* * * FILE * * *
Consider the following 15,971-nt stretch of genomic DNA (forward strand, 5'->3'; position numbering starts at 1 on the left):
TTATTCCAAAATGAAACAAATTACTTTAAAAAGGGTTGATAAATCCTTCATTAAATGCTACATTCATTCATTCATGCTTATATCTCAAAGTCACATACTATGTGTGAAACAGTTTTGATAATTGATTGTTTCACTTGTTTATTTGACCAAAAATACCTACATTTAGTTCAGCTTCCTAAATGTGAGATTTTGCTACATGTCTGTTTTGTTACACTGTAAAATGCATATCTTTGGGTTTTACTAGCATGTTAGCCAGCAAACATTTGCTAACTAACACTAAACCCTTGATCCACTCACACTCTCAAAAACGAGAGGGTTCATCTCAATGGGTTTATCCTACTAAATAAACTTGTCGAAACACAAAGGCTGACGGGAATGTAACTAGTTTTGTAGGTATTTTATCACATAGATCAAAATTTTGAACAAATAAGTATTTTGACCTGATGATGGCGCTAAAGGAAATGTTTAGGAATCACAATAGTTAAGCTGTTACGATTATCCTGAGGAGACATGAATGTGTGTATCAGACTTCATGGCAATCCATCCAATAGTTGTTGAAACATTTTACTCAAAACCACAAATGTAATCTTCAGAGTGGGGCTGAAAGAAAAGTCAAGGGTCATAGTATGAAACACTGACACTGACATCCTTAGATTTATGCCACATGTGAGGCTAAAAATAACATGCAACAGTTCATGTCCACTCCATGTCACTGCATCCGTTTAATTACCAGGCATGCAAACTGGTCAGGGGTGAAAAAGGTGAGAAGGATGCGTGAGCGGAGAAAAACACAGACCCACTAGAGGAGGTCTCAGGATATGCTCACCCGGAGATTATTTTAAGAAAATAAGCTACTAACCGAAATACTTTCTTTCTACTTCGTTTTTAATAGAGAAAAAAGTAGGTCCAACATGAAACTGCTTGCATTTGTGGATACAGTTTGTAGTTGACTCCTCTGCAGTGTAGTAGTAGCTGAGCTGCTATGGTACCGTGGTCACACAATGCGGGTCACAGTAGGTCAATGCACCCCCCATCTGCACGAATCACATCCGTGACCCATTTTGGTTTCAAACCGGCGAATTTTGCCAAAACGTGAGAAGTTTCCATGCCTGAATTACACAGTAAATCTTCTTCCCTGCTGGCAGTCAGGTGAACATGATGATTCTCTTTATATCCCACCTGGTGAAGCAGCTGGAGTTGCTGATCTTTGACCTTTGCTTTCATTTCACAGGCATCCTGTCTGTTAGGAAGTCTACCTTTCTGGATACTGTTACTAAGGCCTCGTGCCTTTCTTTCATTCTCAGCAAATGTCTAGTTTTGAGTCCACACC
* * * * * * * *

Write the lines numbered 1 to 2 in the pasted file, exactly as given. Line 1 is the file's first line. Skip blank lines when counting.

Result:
Consider the following 15,971-nt stretch of genomic DNA (forward strand, 5'->3'; position numbering starts at 1 on the left):
TTATTCCAAAATGAAACAAATTACTTTAAAAAGGGTTGATAAATCCTTCATTAAATGCTACATTCATTCATTCATGCTTATATCTCAAAGTCACATACTATGTGTGAAACAGTTTTGATAATTGATTGTTTCACTTGTTTATTTGACCAAAAATACCTACATTTAGTTCAGCTTCCTAAATGTGAGATTTTGCTACATGTCTGTTTTGTTACACTGTAAAATGCATATCTTTGGGTTTTACTAGCATGTTAGCCAGCAAACATTTGCTAACTAACACTAAACCCTTGATCCACTCACACTCTCAAAAACGAGAGGGTTCATCTCAATGGGTTTATCCTACTAAATAAACTTGTCGAAACACAAAGGCTGACGGGAATGTAACTAGTTTTGTAGGTATTTTATCACATAGATCAAAATTTTGAACAAATAAGTATTTTGACCTGATGATGGCGCTAAAGGAAATGTTTAGGAATCACAATAGTTAAGCTGTTACGATTATCCTGAGGAGACATGAATGTGTGTATCAGACTTCATGGCAATCCATCCAATAGTTGTTGAAACATTTTACTCAAAACCACAAATGTAATCTTCAGAGTGGGGCTGAAAGAAAAGTCAAGGGTCATAGTATGAAACACTGACACTGACATCCTTAGATTTATGCCACATGTGAGGCTAAAAATAACATGCAACAGTTCATGTCCACTCCATGTCACTGCATCCGTTTAATTACCAGGCATGCAAACTGGTCAGGGGTGAAAAAGGTGAGAAGGATGCGTGAGCGGAGAAAAACACAGACCCACTAGAGGAGGTCTCAGGATATGCTCACCCGGAGATTATTTTAAGAAAATAAGCTACTAACCGAAATACTTTCTTTCTACTTCGTTTTTAATAGAGAAAAAAGTAGGTCCAACATGAAACTGCTTGCATTTGTGGATACAGTTTGTAGTTGACTCCTCTGCAGTGTAGTAGTAGCTGAGCTGCTATGGTACCGTGGTCACACAATGCGGGTCACAGTAGGTCAATGCACCCCCCATCTGCACGAATCACATCCGTGACCCATTTTGGTTTCAAACCGGCGAATTTTGCCAAAACGTGAGAAGTTTCCATGCCTGAATTACACAGTAAATCTTCTTCCCTGCTGGCAGTCAGGTGAACATGATGATTCTCTTTATATCCCACCTGGTGAAGCAGCTGGAGTTGCTGATCTTTGACCTTTGCTTTCATTTCACAGGCATCCTGTCTGTTAGGAAGTCTACCTTTCTGGATACTGTTACTAAGGCCTCGTGCCTTTCTTTCATTCTCAGCAAATGTCTAGTTTTGAGTCCACACC